There is a common phrase used by our criminal defense firm when meeting with people – None of our clients have ever been convicted by not talking to the police. There are few things in the law that are absolutes, but this is one of the closest to it. That is, it is never a good idea to talk to the police alone. Sometimes, it is a good idea to talk with police with your lawyer. Here are five things to know about why that is.
Law Enforcement Is Allowed To Lie To You
There are many techniques available to officers when they wish to question a witness or a suspect. Perhaps the one least known is that police can lie. Typically, this could include that your DNA was found somewhere, that they have video or photographic evidence, or that there is another witness saying things detrimental to you. All of these could be lies. This is another reason having a lawyer with you is so important. When presented with the lie, people can easily be confused and start trying to change or fit their statements to the lie. Police are better at asking you questions than you are at speaking to them because its not a normal conversation.
If You Are Not In Custody, Police Do Not Have To Read You Your Rights
A common misconception is that if police never read you your Miranda rights, then they cannot use anything against you. Miranda is only required during custodial interrogation. In other words, if the police question you and you are not “in custody” or if you voluntarily go to speak to police, they do not have to read you your rights. This may give the appearance that it will be a friendly conversation, and one that will not hurt your interests in any way. However, whether you are completely innocent of any crime or not, you go into this scenario with imperfect information.
Unlike On Television, Getting A Lawyer Does Not Make You Look Guilty
Of the thousands of clients we have represented over the years who were contacted by police to request an interview, never once has a police officer gotten upset or implied that means our client did something wrong. In fact, it is often the opposite. Police are more comfortable sharing initial information with a lawyer that they may be worried would be inappropriate or misunderstood by a lay person. Often police will be much more straightforward with the attorney, including whether or not you are being sought as a witness or a suspect, and what topic or topics they wish to question you about. Police will rarely ever have that conversation with you, preferring instead to ensure everything you’re saying is in their controlled environment.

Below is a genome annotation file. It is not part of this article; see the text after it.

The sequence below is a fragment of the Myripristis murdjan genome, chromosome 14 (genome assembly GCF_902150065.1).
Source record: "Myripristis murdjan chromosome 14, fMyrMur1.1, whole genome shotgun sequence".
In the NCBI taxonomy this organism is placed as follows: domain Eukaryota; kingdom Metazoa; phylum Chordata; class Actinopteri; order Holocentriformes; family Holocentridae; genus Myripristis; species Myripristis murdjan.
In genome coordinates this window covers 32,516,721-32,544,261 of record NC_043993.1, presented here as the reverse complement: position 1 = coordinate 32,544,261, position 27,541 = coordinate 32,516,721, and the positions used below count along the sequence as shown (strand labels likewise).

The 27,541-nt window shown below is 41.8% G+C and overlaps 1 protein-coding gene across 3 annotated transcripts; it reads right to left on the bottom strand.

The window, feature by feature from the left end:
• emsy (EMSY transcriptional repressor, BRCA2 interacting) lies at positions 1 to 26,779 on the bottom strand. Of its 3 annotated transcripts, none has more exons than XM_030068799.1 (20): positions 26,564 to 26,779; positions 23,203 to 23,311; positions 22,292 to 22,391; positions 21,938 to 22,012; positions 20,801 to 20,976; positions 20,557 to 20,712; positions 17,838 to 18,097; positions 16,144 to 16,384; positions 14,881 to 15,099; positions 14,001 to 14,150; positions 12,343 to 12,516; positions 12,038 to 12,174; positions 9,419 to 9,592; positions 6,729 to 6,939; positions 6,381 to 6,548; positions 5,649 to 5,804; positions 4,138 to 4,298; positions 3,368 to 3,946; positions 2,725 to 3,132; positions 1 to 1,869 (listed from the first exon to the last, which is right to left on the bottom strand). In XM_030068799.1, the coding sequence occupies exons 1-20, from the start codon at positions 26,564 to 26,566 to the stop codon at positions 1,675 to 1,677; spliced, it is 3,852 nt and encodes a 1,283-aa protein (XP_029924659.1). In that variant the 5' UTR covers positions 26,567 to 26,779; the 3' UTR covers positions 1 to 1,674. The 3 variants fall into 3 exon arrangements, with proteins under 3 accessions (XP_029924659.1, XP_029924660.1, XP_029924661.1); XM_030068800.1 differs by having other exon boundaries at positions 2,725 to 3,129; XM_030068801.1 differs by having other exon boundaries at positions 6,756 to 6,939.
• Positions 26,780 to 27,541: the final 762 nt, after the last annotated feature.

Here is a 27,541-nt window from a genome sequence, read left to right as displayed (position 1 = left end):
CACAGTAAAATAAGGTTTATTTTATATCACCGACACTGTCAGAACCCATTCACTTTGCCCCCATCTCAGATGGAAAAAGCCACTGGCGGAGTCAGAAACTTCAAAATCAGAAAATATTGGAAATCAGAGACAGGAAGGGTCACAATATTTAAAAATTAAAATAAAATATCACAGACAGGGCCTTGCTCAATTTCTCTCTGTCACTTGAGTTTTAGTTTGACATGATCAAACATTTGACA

Talking To The Police May Result In Criminal Charges Even When You Are Innocent Of Anything Else
This comes into play when someone has previously given a statement. Many people remember the legal troubles Barry Bonds and Martha Stewart had. However, not nearly as many people know that they did not get in trouble for steroids or insider trading. Both were prosecuted and convicted for giving incomplete or conflicting statements.
It is completely reasonable to make a mistake when you give a statement. Memories can be off, you could be confused, or any number of other reasons could mean that you gave wrong information without any bad purpose. However, alone with police, you may be stuck, answer wrong again, which now is a knowing lie, or correct the error and now you have given two conflicting answers which not only looks improper but may be a form of false statement worthy of a criminal charge.
A lawyer will ensure that prior to any questioning, you be allowed to review any prior statements with your lawyer confidentially, so you can be comfortable that either it is correct, or if any part is not, how to appropriately respond to that in a way that avoids a potential criminal charge.
If You Did Do Something Wrong, Talking Or Explaining What Happened To The Police Will Not Help You
It is very normal for a person to think talking to the police is like any other situation. Yes, I made a mistake, I can apologize, or explain it, or make things right, and everything will be ok. That is not what will occur. Instead, an apology is as good as a confession, because a juror always believes that no one would apologize for something they did not do.
If you did something wrong, made a mistake, or committed a crime, the absolute worst thing you can do is speak to police without a lawyer. It is extremely unlikely that an officer with probable cause that you committed a crime will not file charges because you were very cooperative in your confession or gave a great explanation why. In these cases, the best answer is usually having your lawyer politely decline any interview on your behalf, and in the event officers move forward with charges, set up a time and place for you to self-surrender with your lawyer present. It may be scary to imagine being charged, but if it is going to happen, it will not be stopped by you giving an explanation. Having a lawyer on your side will ensure you are protected during this process and that you are spared the trauma of having an arrest warrant executed at your home or worse, your job.